A highlight of his time with the Sox was the day in Houston in 2005 when the team won the World Series. There in the celebratory scrum on the pitcher's mound is John Bills with his arms raised in the air, his photograph beamed around the world.
Bills often talked about his close relationship with the players, even suggesting to friends he once bought a used Mercedes from a player — although the stories differ on which player.
"He told me it belonged to Aaron Rowand," said one friend. Federal authorities, who have interviewed many of Bills' closest friends and collected some of the same legendary tales, have investigated the possibility that the Mercedes they say Bills bought with bribe money once belonged to first baseman Paul Konerko.
When contacted by the Tribune, both Konerko and Rowand, who is no longer playing baseball, said they never sold a car to John Bills.
Friends interviewed by the Tribune said Bills often told entertaining stories about his days with the White Sox, but it was difficult to discern fact from fiction.
"One story he liked to tell was the day he was on the field before a game and spotted Mayor (Richard) Daley in his box," said one friend. "It was a day game so, of course, John being John, he wanted everyone around him to know that he knew the mayor so he went over to him and said hi.
"According to John the mayor said, 'Hello John,' and then sort of lowering his brow said, 'John, you're not on the clock are you?'"
"Of course, the way John tells it, he was on the clock, but he told the mayor 'no,'" the friend said.
A Tribune review of Bills' city payroll records found no evidence to suggest he was working both jobs at the same time. Federal authorities have asked the White Sox for Bills' pay records.
Both Bills' lawyer and his friend Ryan said Bills never worked for the Sox while on the city clock.
"No way, there were a lot of guys at the city who were jealous of John because of all the promotions he got, so there were a lot of guys who would have loved to catch John leaving early like that," Ryan said. "No way."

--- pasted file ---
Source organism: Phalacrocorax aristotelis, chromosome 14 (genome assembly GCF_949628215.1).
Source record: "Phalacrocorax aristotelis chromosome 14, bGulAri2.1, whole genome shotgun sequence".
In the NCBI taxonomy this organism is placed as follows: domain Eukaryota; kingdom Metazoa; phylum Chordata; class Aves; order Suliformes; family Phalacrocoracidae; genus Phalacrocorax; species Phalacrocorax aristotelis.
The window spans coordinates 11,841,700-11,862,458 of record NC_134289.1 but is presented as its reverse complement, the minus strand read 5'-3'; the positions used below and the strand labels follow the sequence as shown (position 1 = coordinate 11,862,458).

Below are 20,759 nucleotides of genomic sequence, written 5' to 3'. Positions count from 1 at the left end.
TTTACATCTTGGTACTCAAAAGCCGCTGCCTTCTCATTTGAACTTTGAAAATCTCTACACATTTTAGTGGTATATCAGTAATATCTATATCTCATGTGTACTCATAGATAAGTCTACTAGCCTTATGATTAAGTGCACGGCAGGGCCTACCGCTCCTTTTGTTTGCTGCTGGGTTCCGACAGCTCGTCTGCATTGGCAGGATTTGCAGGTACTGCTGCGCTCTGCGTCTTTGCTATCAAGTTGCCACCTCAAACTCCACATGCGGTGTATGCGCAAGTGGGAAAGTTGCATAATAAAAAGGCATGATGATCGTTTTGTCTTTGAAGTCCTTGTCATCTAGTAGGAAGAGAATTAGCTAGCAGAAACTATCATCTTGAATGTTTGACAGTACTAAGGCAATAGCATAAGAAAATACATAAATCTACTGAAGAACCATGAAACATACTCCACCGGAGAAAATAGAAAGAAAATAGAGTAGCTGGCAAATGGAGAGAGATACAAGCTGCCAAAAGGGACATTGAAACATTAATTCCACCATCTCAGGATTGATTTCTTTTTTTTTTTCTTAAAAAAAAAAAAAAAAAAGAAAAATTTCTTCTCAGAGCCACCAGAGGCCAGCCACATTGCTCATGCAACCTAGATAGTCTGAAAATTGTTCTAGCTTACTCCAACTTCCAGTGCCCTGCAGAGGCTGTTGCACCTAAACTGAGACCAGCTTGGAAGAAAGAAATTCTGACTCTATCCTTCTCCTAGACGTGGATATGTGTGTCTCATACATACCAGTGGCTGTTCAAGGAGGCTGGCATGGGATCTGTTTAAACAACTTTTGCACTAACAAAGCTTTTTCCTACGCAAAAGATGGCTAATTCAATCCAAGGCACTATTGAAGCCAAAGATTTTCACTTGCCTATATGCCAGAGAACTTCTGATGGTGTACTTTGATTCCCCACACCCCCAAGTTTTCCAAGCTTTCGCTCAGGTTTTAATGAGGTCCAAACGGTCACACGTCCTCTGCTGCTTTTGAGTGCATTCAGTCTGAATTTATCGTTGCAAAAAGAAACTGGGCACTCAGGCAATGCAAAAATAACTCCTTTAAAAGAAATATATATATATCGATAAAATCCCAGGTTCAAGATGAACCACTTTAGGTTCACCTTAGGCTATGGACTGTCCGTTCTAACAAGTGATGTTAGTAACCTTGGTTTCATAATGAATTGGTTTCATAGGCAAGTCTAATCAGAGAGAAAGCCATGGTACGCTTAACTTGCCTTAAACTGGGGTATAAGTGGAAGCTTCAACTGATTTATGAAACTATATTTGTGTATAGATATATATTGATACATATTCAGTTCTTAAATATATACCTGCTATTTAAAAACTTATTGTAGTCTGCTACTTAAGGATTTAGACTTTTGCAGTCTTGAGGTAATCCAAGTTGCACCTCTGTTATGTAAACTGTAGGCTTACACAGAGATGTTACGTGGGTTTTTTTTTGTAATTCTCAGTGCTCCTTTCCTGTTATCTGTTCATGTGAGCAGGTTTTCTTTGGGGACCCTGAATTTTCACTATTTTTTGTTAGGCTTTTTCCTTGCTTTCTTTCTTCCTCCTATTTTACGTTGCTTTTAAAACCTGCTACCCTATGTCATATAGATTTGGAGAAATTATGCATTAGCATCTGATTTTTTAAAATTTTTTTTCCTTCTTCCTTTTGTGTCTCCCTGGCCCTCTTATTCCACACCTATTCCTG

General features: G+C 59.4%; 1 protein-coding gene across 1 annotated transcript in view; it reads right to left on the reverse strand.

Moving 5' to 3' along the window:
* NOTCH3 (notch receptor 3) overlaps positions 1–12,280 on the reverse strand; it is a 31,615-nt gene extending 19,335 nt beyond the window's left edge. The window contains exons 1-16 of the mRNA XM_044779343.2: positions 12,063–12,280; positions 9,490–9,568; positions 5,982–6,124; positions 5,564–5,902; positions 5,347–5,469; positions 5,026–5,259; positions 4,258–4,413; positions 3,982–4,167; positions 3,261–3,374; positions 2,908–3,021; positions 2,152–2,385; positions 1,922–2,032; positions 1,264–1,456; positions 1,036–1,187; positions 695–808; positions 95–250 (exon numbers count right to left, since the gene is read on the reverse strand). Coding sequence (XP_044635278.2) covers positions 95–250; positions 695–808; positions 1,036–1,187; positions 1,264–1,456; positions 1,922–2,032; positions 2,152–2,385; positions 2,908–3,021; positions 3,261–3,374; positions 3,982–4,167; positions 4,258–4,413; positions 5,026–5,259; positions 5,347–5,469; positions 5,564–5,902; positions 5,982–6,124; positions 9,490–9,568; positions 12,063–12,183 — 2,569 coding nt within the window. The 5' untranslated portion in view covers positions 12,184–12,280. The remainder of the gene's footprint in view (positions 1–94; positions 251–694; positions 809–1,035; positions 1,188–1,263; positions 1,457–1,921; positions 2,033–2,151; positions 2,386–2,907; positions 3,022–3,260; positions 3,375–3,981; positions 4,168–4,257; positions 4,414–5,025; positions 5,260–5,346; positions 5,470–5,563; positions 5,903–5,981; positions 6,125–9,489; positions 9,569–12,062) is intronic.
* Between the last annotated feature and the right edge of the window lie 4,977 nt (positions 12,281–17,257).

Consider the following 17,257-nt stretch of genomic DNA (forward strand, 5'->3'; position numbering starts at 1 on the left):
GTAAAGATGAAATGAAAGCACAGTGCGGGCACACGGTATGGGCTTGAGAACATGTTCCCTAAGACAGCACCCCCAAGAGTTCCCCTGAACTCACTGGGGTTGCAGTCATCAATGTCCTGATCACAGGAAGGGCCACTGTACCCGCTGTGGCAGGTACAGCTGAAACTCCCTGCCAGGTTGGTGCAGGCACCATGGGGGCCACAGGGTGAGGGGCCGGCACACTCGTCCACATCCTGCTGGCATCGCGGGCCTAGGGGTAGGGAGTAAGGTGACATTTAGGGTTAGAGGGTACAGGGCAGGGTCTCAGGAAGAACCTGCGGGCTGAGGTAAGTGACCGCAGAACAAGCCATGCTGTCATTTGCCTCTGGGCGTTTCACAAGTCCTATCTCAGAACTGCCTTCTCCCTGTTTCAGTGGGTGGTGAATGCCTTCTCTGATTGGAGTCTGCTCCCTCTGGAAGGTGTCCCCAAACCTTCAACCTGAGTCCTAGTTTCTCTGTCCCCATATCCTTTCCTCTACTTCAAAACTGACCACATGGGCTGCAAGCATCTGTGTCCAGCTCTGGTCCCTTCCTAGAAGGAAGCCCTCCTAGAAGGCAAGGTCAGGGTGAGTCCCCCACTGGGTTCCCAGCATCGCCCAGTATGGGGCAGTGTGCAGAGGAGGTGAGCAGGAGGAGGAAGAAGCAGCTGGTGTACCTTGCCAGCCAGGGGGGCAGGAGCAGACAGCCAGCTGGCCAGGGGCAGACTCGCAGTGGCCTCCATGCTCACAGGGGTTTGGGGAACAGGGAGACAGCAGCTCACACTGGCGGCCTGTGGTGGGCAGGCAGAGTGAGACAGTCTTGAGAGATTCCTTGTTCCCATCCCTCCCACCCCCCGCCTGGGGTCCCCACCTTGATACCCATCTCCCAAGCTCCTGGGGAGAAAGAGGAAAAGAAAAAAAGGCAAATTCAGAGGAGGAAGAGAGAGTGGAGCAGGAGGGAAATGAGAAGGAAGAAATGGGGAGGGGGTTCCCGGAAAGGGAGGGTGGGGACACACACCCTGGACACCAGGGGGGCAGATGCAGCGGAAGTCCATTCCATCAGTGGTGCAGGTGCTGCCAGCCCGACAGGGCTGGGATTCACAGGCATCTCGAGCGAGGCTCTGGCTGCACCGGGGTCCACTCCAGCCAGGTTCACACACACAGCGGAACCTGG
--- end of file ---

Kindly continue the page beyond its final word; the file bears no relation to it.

Bills was fired by the White Sox in 2007, after a "transgression involving White Sox property," said Scott Reifert, a club spokesman. He declined to elaborate.
One friend said Bills repeatedly sold White Sox memorabilia on eBay.
"I remember once I got call from John asking for a favor," said the friend. "A few minutes later he shows up at my door with eight signed Frank Thomas bats, asking me if I would mind mailing them to some guy in California.
"He told me he didn't want anything coming back to his address."
Through his attorney, Bills denied selling bats or doing anything inappropriate with club memorabilia and said the Daley encounter never happened.
Reifert declined to discuss the specific reason for Bills' firing, but he said it would be a violation of White Sox policy to sell such memorabilia. Reifert also said the White Sox are curious where Bills obtained the World Series ring he is wearing in a photograph published by the Tribune.
"I can tell you it was never issued to him by the White Sox," Reifert said.
Reifert also questioned another photograph of a mounted silver presentation bat once posted online that reads "Presented to John A. Bills, congratulations and good luck on your retirement from the Chicago White Sox Organization, June 30, 2011."
"I have no idea where that came from, but it wasn't from the White Sox," he said.
According to records from Bills' 2011 divorce, the value of his White Sox memorabilia collection tops $10,000. His black Cadillac still sports White Sox vanity plates with his initials.